Thomas Charles of Chillington House, Maidstone by Edward Pretty (detail)
The industrialisation of the 19th century meant poor living conditions and nutrition for sections of the population. The skeletal disorder, rickets, became more widespread and pelvis deformations led to more difficult deliveries, but also to advances in obstetrics.
As hygiene and handwashing improved and rubber gloves were invented, so incidents of childbed fever declined, but it was not until the 1940s when antibiotics became available that maternal deaths from infection all but ceased.
In Britain, Government legislation relating to midwifery started with the Midwives Act of 1902. The aim being to ensure women were attended by trained and regulated professionals. It was part of a move towards state involvement in improvement to the health of the population. A raft of National Reports and legislation initiatives followed which gradually improved public health in general and maternal and child welfare in particular. From 1936 onwards women no longer paid midwives directly for their care but paid the local authority who provided a midwifery service to the local area.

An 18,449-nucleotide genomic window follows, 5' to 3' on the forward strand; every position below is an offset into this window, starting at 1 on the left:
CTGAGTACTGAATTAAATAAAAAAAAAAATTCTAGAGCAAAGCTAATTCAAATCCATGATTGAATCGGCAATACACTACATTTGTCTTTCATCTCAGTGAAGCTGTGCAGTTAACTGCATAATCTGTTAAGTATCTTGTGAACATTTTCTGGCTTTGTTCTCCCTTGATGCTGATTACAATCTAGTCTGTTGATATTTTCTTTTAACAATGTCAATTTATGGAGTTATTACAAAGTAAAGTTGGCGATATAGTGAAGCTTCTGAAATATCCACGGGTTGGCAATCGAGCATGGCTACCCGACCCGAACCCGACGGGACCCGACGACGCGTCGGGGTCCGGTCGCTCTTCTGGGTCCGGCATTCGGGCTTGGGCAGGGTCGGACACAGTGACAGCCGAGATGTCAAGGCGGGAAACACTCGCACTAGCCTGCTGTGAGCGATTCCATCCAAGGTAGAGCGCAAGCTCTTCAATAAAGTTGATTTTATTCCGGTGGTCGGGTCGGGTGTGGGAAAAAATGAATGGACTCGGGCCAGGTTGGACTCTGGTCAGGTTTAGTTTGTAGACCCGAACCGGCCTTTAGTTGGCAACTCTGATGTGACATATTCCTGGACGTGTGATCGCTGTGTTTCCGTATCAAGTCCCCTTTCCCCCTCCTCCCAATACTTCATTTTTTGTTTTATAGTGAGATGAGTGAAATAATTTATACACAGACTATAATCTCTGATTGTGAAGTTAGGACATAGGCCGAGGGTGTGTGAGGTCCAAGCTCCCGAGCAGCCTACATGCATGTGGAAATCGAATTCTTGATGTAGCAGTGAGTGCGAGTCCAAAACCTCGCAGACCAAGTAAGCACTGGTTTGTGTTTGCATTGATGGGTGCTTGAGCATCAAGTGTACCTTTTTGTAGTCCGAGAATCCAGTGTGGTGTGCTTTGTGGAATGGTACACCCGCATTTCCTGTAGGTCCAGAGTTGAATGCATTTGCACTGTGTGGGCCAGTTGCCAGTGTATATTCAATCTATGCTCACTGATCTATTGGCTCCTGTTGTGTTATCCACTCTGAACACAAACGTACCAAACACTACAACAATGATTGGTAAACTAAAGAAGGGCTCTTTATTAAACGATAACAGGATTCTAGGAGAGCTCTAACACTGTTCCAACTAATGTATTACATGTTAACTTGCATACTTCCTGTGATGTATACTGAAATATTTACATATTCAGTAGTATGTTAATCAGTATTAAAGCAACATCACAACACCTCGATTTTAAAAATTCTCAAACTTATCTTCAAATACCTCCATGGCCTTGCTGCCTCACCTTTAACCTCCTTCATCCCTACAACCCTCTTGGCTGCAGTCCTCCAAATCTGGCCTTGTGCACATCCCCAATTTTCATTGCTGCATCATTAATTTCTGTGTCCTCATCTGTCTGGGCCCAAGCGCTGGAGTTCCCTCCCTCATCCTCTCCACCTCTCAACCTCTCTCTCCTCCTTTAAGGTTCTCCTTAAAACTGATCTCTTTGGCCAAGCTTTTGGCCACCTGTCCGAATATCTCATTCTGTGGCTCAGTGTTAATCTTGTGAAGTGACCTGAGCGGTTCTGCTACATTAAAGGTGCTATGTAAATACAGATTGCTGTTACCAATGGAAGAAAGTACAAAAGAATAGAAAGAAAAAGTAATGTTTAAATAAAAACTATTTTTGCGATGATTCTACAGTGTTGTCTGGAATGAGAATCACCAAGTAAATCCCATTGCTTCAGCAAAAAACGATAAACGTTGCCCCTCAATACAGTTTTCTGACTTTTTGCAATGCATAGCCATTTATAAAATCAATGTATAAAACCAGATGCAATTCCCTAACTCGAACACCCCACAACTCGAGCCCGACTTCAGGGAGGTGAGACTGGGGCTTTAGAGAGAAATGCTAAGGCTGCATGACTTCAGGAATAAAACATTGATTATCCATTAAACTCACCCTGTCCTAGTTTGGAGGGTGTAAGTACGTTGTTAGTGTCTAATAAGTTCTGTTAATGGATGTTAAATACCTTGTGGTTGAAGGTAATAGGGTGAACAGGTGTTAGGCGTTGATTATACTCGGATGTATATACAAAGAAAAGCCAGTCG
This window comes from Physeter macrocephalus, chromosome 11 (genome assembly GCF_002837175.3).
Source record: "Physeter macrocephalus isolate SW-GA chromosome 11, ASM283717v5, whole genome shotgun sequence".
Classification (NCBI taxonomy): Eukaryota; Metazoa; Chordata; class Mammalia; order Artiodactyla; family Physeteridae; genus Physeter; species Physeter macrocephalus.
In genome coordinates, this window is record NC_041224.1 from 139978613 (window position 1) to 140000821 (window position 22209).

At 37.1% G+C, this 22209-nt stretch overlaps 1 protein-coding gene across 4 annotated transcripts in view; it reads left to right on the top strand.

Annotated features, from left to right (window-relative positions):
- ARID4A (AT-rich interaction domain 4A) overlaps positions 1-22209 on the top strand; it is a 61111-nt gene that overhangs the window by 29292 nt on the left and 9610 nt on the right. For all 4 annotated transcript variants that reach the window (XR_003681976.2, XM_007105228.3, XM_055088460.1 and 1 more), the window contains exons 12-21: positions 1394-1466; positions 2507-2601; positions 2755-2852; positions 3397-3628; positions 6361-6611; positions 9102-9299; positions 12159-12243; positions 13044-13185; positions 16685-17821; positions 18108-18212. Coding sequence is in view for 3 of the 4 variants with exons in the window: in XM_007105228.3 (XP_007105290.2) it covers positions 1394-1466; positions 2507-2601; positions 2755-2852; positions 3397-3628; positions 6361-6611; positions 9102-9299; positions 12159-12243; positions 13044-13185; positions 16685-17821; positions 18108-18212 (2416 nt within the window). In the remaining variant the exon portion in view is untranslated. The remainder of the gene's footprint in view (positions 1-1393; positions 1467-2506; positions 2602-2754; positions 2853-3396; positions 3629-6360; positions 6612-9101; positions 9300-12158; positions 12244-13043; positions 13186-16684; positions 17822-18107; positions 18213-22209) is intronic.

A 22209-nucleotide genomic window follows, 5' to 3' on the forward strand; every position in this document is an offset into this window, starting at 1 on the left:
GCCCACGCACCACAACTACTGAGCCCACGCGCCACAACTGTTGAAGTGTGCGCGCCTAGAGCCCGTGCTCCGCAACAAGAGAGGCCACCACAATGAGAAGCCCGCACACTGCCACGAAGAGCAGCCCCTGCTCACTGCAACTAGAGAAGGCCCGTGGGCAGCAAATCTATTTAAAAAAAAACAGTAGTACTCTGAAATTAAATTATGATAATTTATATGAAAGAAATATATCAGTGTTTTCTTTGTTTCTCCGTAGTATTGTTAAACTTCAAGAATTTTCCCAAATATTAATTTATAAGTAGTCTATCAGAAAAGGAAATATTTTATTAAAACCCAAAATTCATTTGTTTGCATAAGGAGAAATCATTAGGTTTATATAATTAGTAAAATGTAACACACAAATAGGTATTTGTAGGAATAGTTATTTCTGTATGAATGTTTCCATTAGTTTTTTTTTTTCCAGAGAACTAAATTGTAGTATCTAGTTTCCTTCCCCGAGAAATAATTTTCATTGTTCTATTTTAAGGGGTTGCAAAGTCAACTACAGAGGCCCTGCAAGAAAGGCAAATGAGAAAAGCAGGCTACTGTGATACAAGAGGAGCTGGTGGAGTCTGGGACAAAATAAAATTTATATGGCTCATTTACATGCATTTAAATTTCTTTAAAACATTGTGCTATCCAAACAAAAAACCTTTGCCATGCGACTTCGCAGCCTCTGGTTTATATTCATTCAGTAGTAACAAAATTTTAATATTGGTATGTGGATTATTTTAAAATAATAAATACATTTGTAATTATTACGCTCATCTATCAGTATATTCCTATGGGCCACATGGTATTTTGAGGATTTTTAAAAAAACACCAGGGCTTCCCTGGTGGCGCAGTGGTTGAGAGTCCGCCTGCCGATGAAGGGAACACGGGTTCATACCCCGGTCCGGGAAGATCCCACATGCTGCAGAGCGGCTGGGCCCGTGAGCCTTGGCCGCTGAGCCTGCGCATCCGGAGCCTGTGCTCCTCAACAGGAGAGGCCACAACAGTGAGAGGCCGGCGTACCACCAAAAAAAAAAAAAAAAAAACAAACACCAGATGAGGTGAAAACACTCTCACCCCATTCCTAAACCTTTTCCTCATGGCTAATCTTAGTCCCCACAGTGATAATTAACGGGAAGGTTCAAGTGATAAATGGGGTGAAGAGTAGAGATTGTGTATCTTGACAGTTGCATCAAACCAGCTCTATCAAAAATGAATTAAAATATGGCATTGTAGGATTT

During the Second World War the majority of women still gave birth at home, but there was a move towards Maternity Homes, where women could get away from disrupted living quarters and give birth in safe surroundings. Locally the Elizabethan Manor of Rumwood Court was used as a maternity hospital for army wives during the war. The image here is taken around 1920.
Maternity home for army wives, Rumwood Court, Sutton Road, Langley, near Maidstone, c.1920’s, from the Marley Collection
There was also a Maternity Home at West Kent General Hospital. In 1941 Maidstone resident, Mrs W Johns was admitted. We have her admission card in the collection. It is number 1272 and reads ” From the Maidstone Infant Welfare and Maternity Centre. To the Matron, West Kent General Hospital. Please admit Mrs W. Johns [ ] to the Maternity Home.”